Molly has received a great deal of attention in the last year, thanks, in part, to increased reports of death among concert-goers using the drug.
And, while Molly seems to have appeared out of nowhere, it is actually an old drug with a new name. Molly is the new name for ecstasy or MDMA and has been rebranded as a safer drug because it is more “pure”. This classification, combined with its perceived positive side effects of feeling “happy, open and unafraid”, has attracted a number of teens and young adults to experiment with the drug. But, Molly’s cheap prices and growing availability make it incredibly dangerous, especially to young concert-goers who believe the use of Molly is a normal, acceptable part of the concert experience.
Effects of Molly
Many who use Molly describe the sensation of “rolling” – users feel more stimulated by light, sound and touch – making it a popular drug choice at electronic music festivals. But, along with these seemingly “good” feelings comes a slew of negative side effects, including paranoia, nausea, depression and dehydration. These side effects are especially dangerous in hot, active settings such as EDM concerts putting countless users at risk.
Concert attendees may be dancing for hours in hot environments surrounded by hundreds of people and may not realize they are dehydrated. This environment also puts many at risk for hyperthermia, a common side effect of Molly use, which is an inability to regulate body temperature. This can cause users to die of dehydration or heart failure.
Molly is often portrayed as a pure, powder form of MDMA; however, testing done on many batches of “Molly” found at concerts, has proven the opposite. Many batches of Molly are actually a combination of other substances and it is nearly impossible to tell what is in each batch. Molly is often cut with other substances, such as hallucinogens, speed and chemicals found in bath salts, to simulate the effects of Molly and ecstasy. Since many users combine Molly with other drugs and alcohol, users are essentially mixing a number of unknown toxic chemicals together, putting themselves at risk for dangerous, and potentially deadly, side effects.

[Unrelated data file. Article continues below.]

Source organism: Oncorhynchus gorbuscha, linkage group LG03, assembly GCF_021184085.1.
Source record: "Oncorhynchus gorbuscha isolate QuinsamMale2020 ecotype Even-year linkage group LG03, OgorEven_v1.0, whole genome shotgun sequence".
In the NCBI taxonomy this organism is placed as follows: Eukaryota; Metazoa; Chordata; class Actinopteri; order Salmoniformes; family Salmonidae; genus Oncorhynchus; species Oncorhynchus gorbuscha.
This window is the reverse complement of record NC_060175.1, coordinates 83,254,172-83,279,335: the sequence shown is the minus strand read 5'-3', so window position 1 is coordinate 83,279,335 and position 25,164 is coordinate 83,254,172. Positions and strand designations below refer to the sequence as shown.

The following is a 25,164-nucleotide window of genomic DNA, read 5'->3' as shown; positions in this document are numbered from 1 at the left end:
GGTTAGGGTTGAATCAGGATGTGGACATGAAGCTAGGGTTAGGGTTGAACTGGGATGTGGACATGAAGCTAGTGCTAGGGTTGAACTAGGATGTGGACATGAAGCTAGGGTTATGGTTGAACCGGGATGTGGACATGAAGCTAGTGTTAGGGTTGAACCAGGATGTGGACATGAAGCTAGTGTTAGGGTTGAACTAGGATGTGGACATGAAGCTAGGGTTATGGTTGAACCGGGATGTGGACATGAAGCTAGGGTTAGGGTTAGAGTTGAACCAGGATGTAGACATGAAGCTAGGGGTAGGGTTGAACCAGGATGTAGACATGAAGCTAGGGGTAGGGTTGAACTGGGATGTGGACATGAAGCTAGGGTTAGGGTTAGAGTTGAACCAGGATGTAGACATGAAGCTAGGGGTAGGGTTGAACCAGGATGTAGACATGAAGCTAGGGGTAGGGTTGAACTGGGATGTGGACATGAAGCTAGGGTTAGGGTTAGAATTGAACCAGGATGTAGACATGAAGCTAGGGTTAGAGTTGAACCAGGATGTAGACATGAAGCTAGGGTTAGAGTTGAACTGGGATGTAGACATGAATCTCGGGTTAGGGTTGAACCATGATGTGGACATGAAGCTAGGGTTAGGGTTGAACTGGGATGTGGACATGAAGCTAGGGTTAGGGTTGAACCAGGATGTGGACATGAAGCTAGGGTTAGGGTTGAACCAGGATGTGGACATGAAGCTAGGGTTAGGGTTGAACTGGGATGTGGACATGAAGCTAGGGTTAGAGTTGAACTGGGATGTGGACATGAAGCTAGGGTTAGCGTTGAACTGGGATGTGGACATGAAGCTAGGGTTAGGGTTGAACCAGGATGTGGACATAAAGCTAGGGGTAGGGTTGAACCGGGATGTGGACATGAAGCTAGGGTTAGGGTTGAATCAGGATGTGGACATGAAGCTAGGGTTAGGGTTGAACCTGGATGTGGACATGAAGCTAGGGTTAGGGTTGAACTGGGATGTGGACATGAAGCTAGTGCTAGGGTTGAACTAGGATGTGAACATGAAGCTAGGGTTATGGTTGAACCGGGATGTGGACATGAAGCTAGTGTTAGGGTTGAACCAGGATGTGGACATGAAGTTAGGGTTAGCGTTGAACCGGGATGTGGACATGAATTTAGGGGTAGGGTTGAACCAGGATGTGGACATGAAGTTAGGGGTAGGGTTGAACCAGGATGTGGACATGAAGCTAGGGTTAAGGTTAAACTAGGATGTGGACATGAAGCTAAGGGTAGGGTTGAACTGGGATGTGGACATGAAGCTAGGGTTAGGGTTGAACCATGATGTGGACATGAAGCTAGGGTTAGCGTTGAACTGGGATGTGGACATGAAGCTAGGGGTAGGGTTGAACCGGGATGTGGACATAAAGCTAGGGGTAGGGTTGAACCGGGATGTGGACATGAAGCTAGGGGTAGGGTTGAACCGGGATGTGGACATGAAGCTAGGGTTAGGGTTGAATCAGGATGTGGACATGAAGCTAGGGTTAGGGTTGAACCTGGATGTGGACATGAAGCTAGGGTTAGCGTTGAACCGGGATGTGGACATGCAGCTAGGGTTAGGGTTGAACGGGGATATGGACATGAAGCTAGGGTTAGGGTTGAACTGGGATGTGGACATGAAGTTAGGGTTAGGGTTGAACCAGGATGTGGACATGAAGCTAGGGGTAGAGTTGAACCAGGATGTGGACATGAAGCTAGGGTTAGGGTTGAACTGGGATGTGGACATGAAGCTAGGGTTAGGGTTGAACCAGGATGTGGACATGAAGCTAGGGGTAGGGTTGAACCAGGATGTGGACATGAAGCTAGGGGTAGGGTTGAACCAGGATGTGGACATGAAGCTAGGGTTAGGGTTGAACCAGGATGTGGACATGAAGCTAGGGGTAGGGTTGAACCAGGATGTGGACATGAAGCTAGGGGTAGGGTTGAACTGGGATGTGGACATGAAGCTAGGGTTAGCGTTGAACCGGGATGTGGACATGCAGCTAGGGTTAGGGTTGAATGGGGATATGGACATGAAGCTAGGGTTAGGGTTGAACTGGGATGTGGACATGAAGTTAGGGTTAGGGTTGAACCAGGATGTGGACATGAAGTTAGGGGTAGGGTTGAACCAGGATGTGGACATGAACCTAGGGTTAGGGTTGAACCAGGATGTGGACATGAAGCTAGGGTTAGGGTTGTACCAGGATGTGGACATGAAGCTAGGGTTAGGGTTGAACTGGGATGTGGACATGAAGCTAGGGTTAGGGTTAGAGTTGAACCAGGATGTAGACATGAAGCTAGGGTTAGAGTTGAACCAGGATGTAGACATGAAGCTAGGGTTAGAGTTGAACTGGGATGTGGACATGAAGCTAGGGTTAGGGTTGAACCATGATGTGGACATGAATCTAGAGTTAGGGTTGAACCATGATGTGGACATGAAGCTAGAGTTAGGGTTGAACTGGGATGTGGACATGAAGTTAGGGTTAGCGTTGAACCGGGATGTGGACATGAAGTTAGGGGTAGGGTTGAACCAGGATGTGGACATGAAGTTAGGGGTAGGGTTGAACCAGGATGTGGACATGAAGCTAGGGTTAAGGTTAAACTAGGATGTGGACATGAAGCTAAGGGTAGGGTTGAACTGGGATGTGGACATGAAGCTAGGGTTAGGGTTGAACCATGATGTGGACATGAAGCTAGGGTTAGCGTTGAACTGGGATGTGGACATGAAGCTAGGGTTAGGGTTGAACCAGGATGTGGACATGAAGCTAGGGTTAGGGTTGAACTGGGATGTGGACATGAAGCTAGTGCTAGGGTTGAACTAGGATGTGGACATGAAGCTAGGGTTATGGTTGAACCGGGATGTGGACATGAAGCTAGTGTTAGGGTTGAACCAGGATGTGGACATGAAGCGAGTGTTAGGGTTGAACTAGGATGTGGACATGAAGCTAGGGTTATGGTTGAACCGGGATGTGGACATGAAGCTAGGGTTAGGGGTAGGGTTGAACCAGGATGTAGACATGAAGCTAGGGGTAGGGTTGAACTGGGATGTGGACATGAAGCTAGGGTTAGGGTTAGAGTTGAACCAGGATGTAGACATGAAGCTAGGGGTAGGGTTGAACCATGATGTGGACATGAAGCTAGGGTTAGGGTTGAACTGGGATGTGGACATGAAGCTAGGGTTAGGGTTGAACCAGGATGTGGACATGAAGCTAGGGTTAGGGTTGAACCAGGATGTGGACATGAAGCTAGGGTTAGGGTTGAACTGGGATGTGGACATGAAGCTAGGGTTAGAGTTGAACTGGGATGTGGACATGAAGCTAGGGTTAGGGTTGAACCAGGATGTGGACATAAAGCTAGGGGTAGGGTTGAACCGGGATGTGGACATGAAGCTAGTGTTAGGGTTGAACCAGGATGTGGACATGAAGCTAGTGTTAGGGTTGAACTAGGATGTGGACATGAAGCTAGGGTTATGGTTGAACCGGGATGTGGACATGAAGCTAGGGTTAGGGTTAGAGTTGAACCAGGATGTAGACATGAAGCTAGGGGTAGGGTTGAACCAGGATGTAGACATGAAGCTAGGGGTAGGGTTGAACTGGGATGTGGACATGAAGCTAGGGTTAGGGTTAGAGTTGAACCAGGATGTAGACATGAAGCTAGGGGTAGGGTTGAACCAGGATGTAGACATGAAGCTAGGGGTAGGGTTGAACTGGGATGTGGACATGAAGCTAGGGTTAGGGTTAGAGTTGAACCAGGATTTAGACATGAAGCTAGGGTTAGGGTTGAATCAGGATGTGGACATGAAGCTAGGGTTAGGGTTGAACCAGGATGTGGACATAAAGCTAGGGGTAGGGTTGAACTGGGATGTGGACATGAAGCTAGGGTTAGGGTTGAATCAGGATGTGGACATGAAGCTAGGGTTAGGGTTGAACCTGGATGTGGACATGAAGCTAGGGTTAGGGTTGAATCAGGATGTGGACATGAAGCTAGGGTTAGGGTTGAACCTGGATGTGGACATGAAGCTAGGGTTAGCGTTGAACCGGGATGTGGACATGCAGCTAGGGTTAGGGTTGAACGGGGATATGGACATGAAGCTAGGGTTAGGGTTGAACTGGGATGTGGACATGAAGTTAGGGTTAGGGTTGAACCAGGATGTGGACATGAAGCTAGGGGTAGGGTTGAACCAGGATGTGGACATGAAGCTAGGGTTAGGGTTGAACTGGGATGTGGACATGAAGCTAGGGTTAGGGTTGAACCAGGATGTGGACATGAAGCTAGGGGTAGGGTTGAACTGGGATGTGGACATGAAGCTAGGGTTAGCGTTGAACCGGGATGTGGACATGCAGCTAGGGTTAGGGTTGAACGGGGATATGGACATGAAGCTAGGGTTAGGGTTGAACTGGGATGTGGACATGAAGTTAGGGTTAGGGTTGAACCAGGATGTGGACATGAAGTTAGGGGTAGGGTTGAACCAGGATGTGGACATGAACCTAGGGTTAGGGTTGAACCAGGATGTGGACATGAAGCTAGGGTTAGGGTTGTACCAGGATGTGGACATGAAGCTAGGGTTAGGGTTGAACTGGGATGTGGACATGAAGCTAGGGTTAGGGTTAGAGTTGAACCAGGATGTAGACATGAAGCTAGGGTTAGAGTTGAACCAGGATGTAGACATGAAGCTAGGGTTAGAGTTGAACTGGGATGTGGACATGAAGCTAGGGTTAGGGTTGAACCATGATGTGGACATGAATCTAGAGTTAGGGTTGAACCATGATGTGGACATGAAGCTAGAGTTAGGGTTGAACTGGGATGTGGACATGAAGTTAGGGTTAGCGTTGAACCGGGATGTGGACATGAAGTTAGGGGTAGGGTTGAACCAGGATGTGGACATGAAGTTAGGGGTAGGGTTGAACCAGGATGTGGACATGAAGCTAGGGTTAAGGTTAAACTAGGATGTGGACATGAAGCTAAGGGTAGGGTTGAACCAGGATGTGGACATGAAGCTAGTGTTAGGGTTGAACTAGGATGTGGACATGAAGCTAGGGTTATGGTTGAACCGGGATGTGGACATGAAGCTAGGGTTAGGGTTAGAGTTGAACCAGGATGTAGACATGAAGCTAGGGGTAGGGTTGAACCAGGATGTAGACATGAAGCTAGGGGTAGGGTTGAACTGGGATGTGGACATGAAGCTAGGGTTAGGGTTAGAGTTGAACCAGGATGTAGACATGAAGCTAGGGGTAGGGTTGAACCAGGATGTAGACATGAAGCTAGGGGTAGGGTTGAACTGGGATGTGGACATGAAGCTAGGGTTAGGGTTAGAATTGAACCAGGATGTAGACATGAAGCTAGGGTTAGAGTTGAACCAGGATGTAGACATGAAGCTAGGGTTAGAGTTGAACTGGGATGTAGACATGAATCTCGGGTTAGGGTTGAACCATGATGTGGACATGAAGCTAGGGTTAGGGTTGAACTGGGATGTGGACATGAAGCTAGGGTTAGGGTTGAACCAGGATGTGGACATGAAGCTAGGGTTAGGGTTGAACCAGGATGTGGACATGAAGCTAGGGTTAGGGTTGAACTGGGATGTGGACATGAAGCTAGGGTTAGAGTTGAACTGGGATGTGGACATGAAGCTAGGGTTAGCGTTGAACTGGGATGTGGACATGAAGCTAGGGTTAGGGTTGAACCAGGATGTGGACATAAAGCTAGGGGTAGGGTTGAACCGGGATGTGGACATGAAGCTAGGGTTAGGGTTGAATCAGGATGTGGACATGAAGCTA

Molly can cause a number of adverse effects to the brain and body, and because it has only recently been popularized, much is still unknown about the consequences of frequent abuse. Many experience extreme lows following use of Molly: Lows that can last from a couple of days to a couple of weeks. Many people also experience chills, agitation and anxiety. In addition, the cocktail of drugs that makes up Molly can cause such dangerous side effects as seizures, psychosis and intense panic attacks.
Molly’s growing presence at music festivals has been a major contributor to the increased number of emergency room visits and deaths in young adults frequenting the festivals. Emergency room visits related to the drug have increased by nearly 130 percent (128%) between 2005 and 2011 and only represents a small fraction of the growing rates of abuse among young adults in the United States.
While the addictive nature of Molly is still unknown, there’s no question that prolonged use of the drug increases dependency and risk for each and every user.
Click here to learn more about what Molly is, it’s side effects and treatment options.